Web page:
But even in the short time he’s been President so far, his show of resilient commitment has been impressive; signing scores of environmental decrees at the first opportunity, ameliorating international diplomatic ties with charm, and appointing a diverse panel of environmental advocates to join him in leading Brazil toward change.
Just two weeks after his election, without so much as an office to work from, at COP27 Lula told the world “Brazil is back,” and will “do whatever it takes to have zero deforestation and degradation of our biomes.”
Words which we can reasonably trust, given that Lula is no stranger to (environmentally-speaking) doing right by his country.
During his previous two back-to-back sessions in office, from 2003 to 2011, issues such as poverty and environmental protection were prioritised in Brazil, as were efforts to strengthen the country’s multilateral ties and earnt it respect within the international community.
Deforestation was actually shown to decrease by as much as 70%, and poverty by over 52% under Lula’s rule in the past.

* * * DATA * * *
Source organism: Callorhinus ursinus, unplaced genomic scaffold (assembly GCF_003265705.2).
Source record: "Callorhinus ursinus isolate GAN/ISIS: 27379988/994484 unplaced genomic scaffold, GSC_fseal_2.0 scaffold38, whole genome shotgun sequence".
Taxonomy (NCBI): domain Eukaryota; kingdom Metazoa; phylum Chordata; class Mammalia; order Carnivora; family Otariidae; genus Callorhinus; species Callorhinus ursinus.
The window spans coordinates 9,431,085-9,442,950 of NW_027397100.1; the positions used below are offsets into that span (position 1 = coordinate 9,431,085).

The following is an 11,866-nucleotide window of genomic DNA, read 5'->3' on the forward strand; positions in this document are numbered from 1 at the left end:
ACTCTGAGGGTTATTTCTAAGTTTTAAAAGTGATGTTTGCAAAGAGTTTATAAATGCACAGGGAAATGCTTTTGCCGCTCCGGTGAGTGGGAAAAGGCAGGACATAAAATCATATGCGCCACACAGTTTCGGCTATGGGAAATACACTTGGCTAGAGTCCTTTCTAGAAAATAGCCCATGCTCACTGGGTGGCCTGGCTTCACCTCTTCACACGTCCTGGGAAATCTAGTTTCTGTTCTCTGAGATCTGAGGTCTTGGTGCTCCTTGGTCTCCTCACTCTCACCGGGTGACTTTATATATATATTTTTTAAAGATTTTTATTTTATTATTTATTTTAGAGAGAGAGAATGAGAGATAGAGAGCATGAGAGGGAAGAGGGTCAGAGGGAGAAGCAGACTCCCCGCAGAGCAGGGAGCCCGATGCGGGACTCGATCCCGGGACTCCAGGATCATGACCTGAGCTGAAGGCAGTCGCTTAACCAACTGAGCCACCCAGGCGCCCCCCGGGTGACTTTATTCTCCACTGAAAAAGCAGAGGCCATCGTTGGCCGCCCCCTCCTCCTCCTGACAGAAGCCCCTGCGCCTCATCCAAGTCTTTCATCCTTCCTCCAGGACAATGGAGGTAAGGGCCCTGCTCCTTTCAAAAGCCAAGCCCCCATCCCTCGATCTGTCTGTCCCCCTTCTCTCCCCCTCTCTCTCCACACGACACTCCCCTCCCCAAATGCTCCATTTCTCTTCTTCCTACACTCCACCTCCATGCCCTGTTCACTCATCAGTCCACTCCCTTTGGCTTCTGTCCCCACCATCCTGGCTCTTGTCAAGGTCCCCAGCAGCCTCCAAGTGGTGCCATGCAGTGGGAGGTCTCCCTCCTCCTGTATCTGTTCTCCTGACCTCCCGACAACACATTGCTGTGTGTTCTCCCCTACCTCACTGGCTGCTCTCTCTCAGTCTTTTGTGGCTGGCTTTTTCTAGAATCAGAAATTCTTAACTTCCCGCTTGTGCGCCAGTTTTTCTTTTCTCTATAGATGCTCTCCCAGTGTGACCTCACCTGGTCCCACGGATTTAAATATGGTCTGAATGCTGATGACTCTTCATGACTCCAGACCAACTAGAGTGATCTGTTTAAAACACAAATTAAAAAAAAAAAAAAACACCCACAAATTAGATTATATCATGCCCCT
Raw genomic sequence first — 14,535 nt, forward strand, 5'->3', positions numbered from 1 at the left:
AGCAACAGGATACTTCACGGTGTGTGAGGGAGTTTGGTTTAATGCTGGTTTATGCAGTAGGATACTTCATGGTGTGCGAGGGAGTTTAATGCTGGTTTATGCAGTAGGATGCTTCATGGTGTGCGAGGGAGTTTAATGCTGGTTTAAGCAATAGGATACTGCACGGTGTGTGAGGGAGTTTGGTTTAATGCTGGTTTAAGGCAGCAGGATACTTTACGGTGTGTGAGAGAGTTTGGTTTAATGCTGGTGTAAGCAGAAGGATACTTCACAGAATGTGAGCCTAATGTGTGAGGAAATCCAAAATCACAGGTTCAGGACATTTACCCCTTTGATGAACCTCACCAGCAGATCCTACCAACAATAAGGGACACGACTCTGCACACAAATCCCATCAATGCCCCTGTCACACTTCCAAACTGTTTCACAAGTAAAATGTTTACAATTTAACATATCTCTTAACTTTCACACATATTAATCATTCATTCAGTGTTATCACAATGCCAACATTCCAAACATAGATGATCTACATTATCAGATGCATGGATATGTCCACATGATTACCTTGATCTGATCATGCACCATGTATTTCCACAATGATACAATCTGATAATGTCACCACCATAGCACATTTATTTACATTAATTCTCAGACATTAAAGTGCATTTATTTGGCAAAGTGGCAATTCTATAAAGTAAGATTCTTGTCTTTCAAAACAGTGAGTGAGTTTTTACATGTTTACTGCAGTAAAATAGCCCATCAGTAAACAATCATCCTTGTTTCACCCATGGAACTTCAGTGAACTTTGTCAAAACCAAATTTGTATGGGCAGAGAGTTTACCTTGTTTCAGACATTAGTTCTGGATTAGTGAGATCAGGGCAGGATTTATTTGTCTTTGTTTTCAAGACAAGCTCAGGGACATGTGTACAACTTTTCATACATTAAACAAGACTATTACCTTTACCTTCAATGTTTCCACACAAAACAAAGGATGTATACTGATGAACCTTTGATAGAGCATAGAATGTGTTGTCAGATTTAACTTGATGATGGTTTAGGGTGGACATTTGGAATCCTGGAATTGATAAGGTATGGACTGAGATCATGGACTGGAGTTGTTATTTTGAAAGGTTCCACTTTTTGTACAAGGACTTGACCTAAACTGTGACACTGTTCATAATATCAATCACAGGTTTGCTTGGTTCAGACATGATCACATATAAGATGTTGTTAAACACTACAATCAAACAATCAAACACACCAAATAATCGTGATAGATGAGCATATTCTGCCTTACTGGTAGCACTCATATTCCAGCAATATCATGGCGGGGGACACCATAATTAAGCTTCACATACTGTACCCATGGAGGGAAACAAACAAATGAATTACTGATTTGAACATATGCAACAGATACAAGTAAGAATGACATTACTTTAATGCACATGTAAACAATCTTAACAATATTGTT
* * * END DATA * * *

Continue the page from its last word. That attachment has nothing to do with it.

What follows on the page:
“He made Brazil a significant player on the world scene … Brazil was a serious country – it helped create the G20, it established relations … with the Brics [Brazil, Russia, India, China and South Africa]. Brazilians were nominated to run the WTO and the FAO,” said Richard Bourne, Lula’s British biographer.
As a result of this positive political history, as well as his flying start this third time round, the many bilateral bridges previously formed between Brazil and other countries – many of which were frozen under Bolsonaro’s watch – are beginning to defrost once again.
This brings renewed hope that Brazil may once again take its place on the international stage as a leader in environmental preservation, a return that would most certainly be globally-celebrated given that, as Lula also said at COP27, “there is no climate security for the world without a protected Amazon.”
However, given the level of damage already sustained by the Amazon after years of Bolsonaro’s money-minded exploitation, some scientists now warn the world’s most important rainforest may have already been pushed past the brink.
What’s going on in the Amazon?